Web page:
Six Ways To Improve The Debates

Think the debates are boring? We can rebuild them!

The consensus seems to be that Tuesday night’s presidential debate was extremely boring. Here are six viable suggestions for how the next one could be better.

Use a buzzer

Tom Brokaw was frustrated by the candidates’ reluctance to respect the time limits to which they had previously agreed. A loud and abrasive buzzer, of the sort that signifies a shot clock violation in basketball, could help solve that problem. Whenever a candidate exceeds the time allotted for a response, he should be greeted by a resounding buzz, cutting him off in mid-sentence and making it clear that his time has expired. (The producers of the Academy Awards play music when acceptance speeches run long. But a buzz will do fine for McCain and Obama.) Although initially the candidates might be startled (we wouldn’t tell them about the buzzer), they’ll soon adapt. And if they don’t, well, they’ll hear about it.

Choose better questions

Tuesday night’s debate was boring primarily because of the lame questions Tom Brokaw chose to ask. The mouth-breathers in the audience served up softballs (with a few exceptions), while Brokaw’s own contributions were generally irrelevant. Who will be the next treasury secretary? Is Russia under Putin still an evil empire? Please. These are questions for a Web poll or a sophomore dorm room, not for a presidential debate—one of the three best chances Americans will have to gauge the candidates’ intelligence and perspicacity. The next debate’s questions should be so pointed as to draw blood.

Focus on a single issue

Or two. No more. These overly broad debate mandates (foreign policy, domestic policy) lead to overly broad questions, which lead to pat, unsatisfactory answers—and the candidates can get away with them because they know that, in a matter of minutes, the moderator will switch topics. If an entire debate were to focus on, say, the economy, the candidates would be forced to actually delve into specifics and talk about ideas, not just lean on talking points and old clichés.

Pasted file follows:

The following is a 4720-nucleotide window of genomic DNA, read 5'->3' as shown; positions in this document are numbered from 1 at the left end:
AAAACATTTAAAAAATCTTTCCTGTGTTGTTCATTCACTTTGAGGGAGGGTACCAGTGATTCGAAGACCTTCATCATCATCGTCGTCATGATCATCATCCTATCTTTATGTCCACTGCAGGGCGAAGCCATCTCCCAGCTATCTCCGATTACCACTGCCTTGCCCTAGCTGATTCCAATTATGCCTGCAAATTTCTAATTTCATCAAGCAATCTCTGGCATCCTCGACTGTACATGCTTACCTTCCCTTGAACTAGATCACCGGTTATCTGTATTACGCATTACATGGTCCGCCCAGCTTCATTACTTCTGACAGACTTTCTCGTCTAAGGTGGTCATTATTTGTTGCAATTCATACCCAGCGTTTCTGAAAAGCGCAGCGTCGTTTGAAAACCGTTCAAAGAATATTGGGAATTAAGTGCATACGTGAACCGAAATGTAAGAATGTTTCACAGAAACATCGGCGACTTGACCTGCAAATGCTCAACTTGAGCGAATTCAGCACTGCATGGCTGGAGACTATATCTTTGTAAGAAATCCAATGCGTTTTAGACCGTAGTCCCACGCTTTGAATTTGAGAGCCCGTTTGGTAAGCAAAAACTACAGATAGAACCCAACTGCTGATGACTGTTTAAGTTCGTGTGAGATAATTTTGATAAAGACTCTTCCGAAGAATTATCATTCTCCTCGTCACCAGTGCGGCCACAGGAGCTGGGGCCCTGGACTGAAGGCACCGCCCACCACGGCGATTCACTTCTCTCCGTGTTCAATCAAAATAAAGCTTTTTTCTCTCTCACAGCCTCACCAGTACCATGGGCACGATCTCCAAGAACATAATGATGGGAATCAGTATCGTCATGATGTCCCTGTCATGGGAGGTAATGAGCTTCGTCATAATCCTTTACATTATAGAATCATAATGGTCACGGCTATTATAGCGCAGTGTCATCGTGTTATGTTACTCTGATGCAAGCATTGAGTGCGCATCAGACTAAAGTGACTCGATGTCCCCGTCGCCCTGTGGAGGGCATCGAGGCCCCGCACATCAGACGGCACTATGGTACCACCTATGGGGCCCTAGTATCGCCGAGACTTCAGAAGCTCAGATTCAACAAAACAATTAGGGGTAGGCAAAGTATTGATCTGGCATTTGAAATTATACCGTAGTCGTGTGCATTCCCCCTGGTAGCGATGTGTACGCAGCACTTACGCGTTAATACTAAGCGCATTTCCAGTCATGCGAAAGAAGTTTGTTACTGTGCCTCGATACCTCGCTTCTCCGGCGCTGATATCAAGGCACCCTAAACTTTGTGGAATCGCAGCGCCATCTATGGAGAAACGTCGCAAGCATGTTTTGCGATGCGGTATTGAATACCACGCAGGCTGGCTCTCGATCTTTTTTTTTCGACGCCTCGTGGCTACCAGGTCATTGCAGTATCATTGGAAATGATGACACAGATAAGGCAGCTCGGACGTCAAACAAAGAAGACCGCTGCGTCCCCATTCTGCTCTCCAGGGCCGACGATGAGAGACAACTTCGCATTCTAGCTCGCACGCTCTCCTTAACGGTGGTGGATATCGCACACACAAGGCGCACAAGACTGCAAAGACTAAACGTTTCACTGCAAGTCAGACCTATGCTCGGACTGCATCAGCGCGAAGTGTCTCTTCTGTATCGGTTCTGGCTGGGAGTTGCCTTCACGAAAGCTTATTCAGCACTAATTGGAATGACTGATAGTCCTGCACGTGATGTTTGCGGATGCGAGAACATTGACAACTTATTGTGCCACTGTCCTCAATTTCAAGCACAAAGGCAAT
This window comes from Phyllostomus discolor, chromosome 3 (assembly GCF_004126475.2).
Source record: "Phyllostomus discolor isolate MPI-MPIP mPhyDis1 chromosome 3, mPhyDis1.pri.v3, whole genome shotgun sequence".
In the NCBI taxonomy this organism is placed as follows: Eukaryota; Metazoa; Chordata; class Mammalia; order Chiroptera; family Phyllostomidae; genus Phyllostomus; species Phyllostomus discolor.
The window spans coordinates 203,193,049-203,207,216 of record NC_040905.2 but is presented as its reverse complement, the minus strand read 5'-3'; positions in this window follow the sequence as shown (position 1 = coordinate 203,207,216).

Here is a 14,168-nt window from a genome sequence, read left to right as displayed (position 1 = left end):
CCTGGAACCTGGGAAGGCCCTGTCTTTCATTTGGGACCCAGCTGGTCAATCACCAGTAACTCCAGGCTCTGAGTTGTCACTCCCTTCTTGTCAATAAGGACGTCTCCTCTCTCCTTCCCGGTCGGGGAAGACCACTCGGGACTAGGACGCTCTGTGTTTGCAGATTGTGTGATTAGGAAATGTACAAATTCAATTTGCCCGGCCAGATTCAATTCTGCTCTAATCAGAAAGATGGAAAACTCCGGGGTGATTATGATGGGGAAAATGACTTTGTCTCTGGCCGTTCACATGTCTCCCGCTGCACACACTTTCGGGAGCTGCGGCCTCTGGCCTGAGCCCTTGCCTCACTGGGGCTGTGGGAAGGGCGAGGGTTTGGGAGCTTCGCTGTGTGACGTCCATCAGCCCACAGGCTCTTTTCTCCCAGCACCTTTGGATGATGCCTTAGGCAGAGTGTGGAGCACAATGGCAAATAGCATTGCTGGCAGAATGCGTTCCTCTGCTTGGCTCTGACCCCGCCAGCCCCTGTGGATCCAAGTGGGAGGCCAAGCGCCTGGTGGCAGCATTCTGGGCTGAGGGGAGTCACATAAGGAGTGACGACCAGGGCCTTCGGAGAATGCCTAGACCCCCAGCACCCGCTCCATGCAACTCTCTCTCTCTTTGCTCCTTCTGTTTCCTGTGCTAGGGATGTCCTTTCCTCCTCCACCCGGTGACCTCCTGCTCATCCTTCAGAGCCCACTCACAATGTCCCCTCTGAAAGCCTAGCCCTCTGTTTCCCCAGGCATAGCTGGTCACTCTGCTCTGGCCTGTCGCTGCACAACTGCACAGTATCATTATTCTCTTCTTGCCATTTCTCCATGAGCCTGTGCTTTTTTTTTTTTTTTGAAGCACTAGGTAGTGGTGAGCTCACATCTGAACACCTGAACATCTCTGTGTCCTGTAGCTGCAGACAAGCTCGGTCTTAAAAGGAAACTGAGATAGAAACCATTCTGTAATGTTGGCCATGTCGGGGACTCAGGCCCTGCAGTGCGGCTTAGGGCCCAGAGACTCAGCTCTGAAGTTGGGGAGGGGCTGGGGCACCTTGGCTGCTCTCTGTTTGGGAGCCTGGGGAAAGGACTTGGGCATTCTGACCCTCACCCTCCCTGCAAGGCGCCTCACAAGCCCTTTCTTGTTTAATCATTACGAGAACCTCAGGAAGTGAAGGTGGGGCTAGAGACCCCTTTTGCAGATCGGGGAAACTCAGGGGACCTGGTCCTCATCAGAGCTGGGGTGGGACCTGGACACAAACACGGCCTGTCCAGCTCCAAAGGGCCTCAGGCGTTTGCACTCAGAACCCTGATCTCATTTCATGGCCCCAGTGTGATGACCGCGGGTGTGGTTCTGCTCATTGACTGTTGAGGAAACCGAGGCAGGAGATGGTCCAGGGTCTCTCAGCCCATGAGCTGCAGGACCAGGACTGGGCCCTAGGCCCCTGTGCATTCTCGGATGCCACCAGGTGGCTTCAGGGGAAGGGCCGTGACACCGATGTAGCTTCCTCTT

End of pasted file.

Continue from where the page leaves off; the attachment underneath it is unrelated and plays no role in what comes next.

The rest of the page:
Three clichés and you’re out

ESPN’s sports talk show Around The Horn is pretty tiresome, but I’ve always liked the idea that moderator Tony Reali, if a guest says something overwhelmingly stupid, is able to mute the offending microphone for a few seconds. Before next Wednesday, Schieffer should compile a list of each candidate’s favorite phrases—“maverick” and “Washington outsider” for McCain, for instance, or “Wall Street/Main Street” and “change” for Obama—and tell the candidates that they can use any variation of these phrases exactly three times during the debate. If they exceed that limit, their microphones will be muted for ten seconds. (Maybe we could also use the buzzer.) This could force the candidates to actually take care in choosing their words and deliver responses that are beyond boilerplate—or it could just result in a lot of dead air.

Eliminate the moderator

Since the moderator has been superfluous in all three debates, why not just eliminate the position and let the candidates battle it out freestyle for ninety minutes? Announce the topic at the outset and just let them go in whatever directions they choose. Sure, this could become chaotic, but I think the candidates would soon tire of insults and banter and might actually get around to something resembling a conversation.

Let each candidate bring a posse

The trouble with these one-on-one debates is that they misrepresent the actual amount of power a president holds. A president doesn’t fix crises or implement policies unilaterally—he’s merely the star player on a fairly large team, and he’s only as good as his teammates. So why not let McCain and Obama each bring three advisers and turn the evening into a team debate? Not only would this lead to more informative and comprehensive answers, it would also be truer to the actual rules of parliamentary debate. (This Lincoln-Douglas crap just isn’t cutting it any more.)

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Justin Peters is editor-at-large of the Columbia Journalism Review.